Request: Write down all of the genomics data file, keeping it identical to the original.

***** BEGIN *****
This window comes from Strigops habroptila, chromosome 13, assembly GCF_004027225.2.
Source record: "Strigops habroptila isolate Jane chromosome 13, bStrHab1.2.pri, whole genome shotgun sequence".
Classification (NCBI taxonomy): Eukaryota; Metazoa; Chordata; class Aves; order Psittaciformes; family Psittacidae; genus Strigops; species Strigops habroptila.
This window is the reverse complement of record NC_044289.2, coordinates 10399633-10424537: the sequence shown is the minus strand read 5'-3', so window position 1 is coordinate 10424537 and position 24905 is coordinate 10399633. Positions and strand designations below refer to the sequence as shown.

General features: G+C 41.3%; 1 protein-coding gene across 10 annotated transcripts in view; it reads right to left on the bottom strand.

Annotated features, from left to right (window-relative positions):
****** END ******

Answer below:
This window comes from Strigops habroptila, chromosome 13, assembly GCF_004027225.2.
Source record: "Strigops habroptila isolate Jane chromosome 13, bStrHab1.2.pri, whole genome shotgun sequence".
Classification (NCBI taxonomy): Eukaryota; Metazoa; Chordata; class Aves; order Psittaciformes; family Psittacidae; genus Strigops; species Strigops habroptila.
This window is the reverse complement of record NC_044289.2, coordinates 10399633-10424537: the sequence shown is the minus strand read 5'-3', so window position 1 is coordinate 10424537 and position 24905 is coordinate 10399633. Positions and strand designations below refer to the sequence as shown.

General features: G+C 41.3%; 1 protein-coding gene across 10 annotated transcripts in view; it reads right to left on the bottom strand.

Annotated features, from left to right (window-relative positions):